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Are You What You Eat? Is that all?

The Washington Post today discovered the book/movement known as "Crunchy Cons," which is the term created by Dallas Morning News opinion editor and former New York Post columnist Rod Dreher for the "Birkenstocked Burkeans" who combine their cultural conservatism with a certain measure of environmentalism, living small, no TV for the kids, old-fashioned religion, etc.

I’ve been fascinated by the "Crunchy Cons" because it reminds me of some of the truly fascinating figures in the history of conservatism, among them Karl Hess, who wrote Barry Goldwater’s 1964 convention speech and then moved to a kind of earthy libertarian radicalism that turned him into, of all things, a community organizer in the Adams-Morgan neighborhood of Washington. (Hess’s theory was that the far left and far right converged, but he ultimately became a figure of the New Left.)

I don’t expect the careerist Crunchy Cons (who may or may not consist of more that Mr. and Mrs. Dreher) to be undergoing half the crazed odyssey of Hess, but it actually turns out that their movement amounts to basically nothing more than standard conservativism + shopping at Whole Foods.According to the Post, that’s the Crunchy Con difference: they like to eat tasty organic food. And apparently, at least according to the Post, most conservatives don’t: I guess they like their food steeped in petrochemical byproducts, just like they like their baby seals processed, reconstituted and frozen.

This is what passes for a movement or an ideological position these days? First, who doesn’t shop at Whole Foods? A lot of people: people who can’t afford it. But among the minority of us who benefited from the Bush tax cuts, we are all beneficiaries of a great change in the availability and variety of healthier foods. I’m very happy that I can buy a chicken that’s not from Frank Perdue and I’ll pay more for it because I can.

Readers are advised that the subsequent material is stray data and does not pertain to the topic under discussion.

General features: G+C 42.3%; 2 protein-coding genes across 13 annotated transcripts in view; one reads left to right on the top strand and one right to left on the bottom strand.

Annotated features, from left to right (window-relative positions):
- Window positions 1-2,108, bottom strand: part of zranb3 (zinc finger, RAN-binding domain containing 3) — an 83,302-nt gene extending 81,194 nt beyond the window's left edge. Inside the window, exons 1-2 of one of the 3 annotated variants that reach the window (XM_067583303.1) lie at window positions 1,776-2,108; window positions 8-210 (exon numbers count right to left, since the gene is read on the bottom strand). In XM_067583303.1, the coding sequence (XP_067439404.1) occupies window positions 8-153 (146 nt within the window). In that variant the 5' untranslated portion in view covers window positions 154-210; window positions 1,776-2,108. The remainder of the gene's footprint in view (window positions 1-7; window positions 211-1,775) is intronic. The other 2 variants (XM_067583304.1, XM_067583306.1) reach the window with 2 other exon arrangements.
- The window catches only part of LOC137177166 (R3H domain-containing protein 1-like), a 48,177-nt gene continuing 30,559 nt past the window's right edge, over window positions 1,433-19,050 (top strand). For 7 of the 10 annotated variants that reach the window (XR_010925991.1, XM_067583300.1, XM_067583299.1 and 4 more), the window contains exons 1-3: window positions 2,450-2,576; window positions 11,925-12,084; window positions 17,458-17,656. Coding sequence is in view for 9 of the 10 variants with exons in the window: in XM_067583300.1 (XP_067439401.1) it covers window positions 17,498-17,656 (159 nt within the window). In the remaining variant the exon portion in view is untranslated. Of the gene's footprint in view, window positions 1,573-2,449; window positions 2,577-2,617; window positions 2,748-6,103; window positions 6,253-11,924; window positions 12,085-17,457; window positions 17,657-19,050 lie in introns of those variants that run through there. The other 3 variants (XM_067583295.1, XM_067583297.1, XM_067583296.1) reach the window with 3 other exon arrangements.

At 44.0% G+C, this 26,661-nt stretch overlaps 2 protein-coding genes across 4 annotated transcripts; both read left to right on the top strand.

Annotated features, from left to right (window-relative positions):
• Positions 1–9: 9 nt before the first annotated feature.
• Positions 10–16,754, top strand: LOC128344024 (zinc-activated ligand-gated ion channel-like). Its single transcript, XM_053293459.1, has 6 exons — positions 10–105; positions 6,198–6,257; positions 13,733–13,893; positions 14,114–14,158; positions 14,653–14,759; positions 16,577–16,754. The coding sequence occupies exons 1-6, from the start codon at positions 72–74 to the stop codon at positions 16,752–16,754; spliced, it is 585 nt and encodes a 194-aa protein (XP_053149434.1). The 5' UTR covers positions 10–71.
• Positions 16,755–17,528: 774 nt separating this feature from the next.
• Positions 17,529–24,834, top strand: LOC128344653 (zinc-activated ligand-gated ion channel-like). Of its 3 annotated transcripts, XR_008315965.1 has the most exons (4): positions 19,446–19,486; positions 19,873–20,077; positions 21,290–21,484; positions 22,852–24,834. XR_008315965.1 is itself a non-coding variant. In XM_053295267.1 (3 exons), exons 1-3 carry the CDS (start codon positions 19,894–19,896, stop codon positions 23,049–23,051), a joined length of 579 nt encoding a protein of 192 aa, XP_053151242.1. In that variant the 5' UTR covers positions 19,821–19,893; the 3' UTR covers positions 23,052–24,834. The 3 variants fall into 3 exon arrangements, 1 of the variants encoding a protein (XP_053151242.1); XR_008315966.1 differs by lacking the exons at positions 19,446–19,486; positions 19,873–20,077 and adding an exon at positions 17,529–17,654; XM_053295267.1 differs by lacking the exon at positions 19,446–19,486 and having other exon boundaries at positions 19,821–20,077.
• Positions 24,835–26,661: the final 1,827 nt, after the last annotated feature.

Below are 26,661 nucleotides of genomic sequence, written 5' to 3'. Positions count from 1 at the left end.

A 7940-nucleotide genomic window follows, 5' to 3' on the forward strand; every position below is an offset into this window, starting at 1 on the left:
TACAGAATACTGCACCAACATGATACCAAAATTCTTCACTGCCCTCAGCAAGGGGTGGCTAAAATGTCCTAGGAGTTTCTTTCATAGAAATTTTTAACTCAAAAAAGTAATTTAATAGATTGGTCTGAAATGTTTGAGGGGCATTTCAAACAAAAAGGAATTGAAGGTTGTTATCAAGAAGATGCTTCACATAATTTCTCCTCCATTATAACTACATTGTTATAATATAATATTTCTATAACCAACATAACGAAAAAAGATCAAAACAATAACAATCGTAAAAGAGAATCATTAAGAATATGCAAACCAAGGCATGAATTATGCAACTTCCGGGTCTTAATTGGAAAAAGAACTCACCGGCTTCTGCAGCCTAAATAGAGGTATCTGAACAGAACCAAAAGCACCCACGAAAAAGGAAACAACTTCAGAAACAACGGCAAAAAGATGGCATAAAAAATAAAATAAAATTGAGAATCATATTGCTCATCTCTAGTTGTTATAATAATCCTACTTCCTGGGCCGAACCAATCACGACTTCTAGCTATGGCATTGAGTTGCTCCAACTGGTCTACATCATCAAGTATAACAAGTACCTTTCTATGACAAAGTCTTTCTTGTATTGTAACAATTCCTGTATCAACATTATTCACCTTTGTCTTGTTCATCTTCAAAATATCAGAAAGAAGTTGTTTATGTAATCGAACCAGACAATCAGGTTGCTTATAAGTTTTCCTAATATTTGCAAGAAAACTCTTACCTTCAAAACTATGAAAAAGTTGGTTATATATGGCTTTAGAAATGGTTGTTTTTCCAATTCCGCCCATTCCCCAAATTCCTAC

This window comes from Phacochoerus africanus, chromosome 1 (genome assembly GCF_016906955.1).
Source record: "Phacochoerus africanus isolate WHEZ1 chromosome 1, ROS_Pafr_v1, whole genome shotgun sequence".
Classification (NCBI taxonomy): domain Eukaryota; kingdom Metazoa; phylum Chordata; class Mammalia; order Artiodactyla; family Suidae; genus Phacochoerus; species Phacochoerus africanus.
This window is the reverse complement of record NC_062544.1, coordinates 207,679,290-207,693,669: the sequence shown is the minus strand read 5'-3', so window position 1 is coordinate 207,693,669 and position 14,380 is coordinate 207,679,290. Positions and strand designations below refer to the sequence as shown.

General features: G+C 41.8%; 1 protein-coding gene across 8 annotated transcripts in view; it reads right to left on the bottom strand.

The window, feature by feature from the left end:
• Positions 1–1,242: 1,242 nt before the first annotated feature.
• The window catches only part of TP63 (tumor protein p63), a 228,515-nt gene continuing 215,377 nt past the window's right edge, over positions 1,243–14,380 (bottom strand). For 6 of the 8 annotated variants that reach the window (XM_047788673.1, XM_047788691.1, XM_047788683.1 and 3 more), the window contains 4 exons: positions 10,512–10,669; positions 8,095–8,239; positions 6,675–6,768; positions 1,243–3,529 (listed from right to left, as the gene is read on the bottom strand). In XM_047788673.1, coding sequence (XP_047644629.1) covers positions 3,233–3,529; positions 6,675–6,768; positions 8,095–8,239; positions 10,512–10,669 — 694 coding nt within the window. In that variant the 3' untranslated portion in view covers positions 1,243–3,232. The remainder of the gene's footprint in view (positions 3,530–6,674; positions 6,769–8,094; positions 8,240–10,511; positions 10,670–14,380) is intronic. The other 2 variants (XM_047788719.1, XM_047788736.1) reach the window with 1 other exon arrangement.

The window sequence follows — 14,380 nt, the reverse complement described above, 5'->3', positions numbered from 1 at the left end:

But that is not a political stance. It is the mistaking of a consumer preference -- and a preference that is limited by economic inequality -- to some sort of public action.

My friend Kevin Mattson wrote an essay on the Commondreams website recently, based on his fine new biography of Upton Sinclair. He points out that Sinclair’s expose of the meat-packing industry in The Jungle was intended to be, and was, a spur to public action: passage of the Meat Inspection Act of 1906. But Sinclair, he writes, was disappointed because he hoped for more sweeping change, gave up on reform and instead turned to dietary fads in a personal search for "perfect health." Kevin writes, "Sinclair’s experimentation in lifestyle change has replaced the more public solutions captured in the Meat Inspection Act and Sinclair’s dream for socialized slaughterhouses. This displacement suggests a wider transformation in the American conscience. We seem to have a hard time talking about public solutions for the many problems we face....“Lifestyle” politics – symbolized in the “whole food” markets that dot America’s suburbanized landscape – serve as the easiest means for people to feel that they’re doing something about the politics of food. Buying organic substitutes for considering ways we might improve the way we make and distribute and eat food collectively."